Concert Also Includes Classical Works by Tailleferre and Ravel
The concert program will include Germaine Tailleferre’s ravishingly beautiful Piano Trio, initially written in 1916–1917, and revised six decades later; Maurice Ravel’s Baroque-inspired Piano Trio in A Minor; and Vermont composer Pierre Jalbert’s Piano Trio No. 2, written specifically for the Morgenstern Trio. The concert is sponsored by the Performing Arts Series, and is part of the Nelson Chamber Music Series.
About the Morgenstern Piano Trio
Trio members Catherine Klipfel (piano), Stefan Hempel (violin), and Emanuel Wehse (cello) first met as students at the Folkwang Conservatory in Essen, Germany. After only two short years of working together, the trio emerged with top prizes and awards including the Kalichstein-Laredo-Robinson Trio Award in 2010. This prize catapulted them onto the United States music scene, with performances in Washington’s Kennedy Center, New York’s Carnegie Hall, and further concerts across the country. Robert Battey of the Washington Post wrote: “the Morgenstern’s clarity of musical detail and technical excellence made this a night to remember. This was one of the best concerts I’ve heard all season.”
The trio has garnered many honors before and since, including first prize at the International Joseph Haydn Competition in Vienna, awards at the Melbourne International Chamber Music Competition and the prestigious ARD Competition in Munich, and the German Music Competition. Most recently, the Morgenstern Trio was selected by the European Concert Hall Organization for its Rising Star Series, granting the group debut concerts in Paris, Vienna, Amsterdam, Cologne, Brussels, Birmingham, and Stockholm.
Mentors such as the Alban Berg Quartet and Menahem Pressler have given the Morgenstern Trio invaluable coaching and musical insight. In summer 2014 the trio launched their own Morgenstern Festival in Germany. The trio has released five critically-acclaimed CDs, and is currently at work on a new release featuring the Jalbert work that will be performed in Middlebury.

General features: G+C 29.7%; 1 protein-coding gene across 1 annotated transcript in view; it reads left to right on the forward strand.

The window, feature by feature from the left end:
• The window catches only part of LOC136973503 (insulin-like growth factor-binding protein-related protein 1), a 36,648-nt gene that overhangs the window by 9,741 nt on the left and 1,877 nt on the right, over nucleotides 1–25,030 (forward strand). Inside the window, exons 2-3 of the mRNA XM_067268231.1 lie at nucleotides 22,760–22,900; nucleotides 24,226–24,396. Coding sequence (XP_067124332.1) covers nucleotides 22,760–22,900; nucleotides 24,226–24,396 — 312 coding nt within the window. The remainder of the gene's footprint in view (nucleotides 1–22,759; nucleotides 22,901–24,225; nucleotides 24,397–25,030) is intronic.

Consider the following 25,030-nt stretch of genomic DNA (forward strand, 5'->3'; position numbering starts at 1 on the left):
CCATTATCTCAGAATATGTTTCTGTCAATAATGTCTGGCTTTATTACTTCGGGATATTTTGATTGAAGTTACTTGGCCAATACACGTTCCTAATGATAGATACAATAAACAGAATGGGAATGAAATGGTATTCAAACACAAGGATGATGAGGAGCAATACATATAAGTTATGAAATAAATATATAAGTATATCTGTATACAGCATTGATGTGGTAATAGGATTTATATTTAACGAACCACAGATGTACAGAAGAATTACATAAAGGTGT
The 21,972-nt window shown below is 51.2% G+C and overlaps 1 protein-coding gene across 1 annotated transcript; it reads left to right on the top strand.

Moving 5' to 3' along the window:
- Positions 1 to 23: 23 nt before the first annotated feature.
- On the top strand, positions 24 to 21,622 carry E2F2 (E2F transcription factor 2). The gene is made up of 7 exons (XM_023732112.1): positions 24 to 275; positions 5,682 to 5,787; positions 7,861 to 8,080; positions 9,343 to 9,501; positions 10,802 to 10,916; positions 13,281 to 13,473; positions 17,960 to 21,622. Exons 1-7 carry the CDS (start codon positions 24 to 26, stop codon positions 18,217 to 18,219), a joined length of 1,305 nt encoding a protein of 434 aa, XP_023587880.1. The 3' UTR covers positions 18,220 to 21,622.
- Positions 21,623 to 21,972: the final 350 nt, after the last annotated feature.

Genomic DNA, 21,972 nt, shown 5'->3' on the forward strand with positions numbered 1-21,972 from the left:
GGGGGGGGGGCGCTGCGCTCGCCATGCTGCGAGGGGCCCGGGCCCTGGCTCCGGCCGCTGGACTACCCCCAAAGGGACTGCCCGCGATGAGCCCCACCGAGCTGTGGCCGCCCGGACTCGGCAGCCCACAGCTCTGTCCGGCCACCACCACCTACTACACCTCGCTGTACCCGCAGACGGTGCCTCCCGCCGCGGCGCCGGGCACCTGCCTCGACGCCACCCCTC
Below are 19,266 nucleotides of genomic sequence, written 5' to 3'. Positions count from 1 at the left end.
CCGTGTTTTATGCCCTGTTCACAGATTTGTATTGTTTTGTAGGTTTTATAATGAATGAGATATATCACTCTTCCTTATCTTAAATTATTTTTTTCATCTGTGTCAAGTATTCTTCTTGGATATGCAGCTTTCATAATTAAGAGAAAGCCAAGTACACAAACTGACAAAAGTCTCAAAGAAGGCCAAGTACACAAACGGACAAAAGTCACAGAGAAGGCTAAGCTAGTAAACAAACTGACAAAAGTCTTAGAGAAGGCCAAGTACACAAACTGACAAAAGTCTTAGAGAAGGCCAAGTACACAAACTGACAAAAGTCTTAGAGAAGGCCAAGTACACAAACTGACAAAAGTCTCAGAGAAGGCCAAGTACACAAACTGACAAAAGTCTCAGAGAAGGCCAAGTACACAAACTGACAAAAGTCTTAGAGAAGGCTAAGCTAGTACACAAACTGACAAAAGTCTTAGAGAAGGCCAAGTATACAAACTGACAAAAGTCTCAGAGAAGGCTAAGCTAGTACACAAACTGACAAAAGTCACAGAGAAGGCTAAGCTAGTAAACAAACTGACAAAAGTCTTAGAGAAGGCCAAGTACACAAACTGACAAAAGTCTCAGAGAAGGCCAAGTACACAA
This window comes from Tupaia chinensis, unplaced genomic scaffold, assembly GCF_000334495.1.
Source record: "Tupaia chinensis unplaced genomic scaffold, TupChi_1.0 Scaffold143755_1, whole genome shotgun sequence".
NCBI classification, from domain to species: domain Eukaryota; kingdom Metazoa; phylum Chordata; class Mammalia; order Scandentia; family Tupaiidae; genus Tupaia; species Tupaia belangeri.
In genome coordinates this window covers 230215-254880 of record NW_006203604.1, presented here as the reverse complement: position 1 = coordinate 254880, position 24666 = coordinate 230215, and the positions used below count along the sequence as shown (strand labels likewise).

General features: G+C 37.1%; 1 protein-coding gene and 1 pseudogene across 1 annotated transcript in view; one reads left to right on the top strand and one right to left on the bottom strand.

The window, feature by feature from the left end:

About Pierre Jalbert
Earning widespread notice for his richly colored and superbly crafted scores, Pierre Jalbert (b. 1967) has developed a musical language that is engaging, expressive, and deeply personal. Among his many honors are the Rome Prize, the BBC Masterprize, the Chamber Music Society of Lincoln Center’s 2007 Stoeger Award, given biennially “in recognition of significant contributions to the chamber music repertory,” and a 2010 award from the American Academy of Arts and Letters.
Jalbert describes his second piano trio as “two movements of contrasting character. A couple of ideas inspired each movement: the first was the thought of a desert landscape at night, desolate and calm; the second came from an incident driving home in Houston… These were simply starting points and themusic itself eventually developed on its own terms.” Jalbert will offer a free pre-concert lecture at 6:30 P.M. in Room 125 of the Mahaney Center for the Arts.
The Morgenstern Piano Trio’s concert will take place on Wednesday, February 22, 2017, at 7:30 P.M. in the Kevin P. Mahaney ’84 Center for the Arts’ Robison Hall. (Composer Pierre Jalbert’s pre-concert talk will be held at 6:30 P.M.) The Mahaney Center is located on the campus of Middlebury College, at 72 Porter Field Road, just off Route 30 south/S. Main Street. Free parking is available curbside on Route 30 or in the Center for the Arts parking lot, in rows marked faculty/staff/visitors. Tickets are $20 for the general public; $15 for Middlebury College faculty, staff, alumni, emeriti, and other ID card holders; and $6 for Middlebury College students. For more information, or to purchase tickets, call (802) 443-MIDD (6433) or go to http://www.middlebury.edu/arts.
(top right, top left, second from top left, bottom left) The Morgenstern Piano Trio will perform at the Mahaney Center for the Arts February 22. Photo by Irene Zandel
(bottom right) Vermont composer Pierre Jalbert's work will be featured in a concert by the Morgenstern Piano Trio at the Mahaney Center for the Arts on February 22. Photo by Richard Bowditch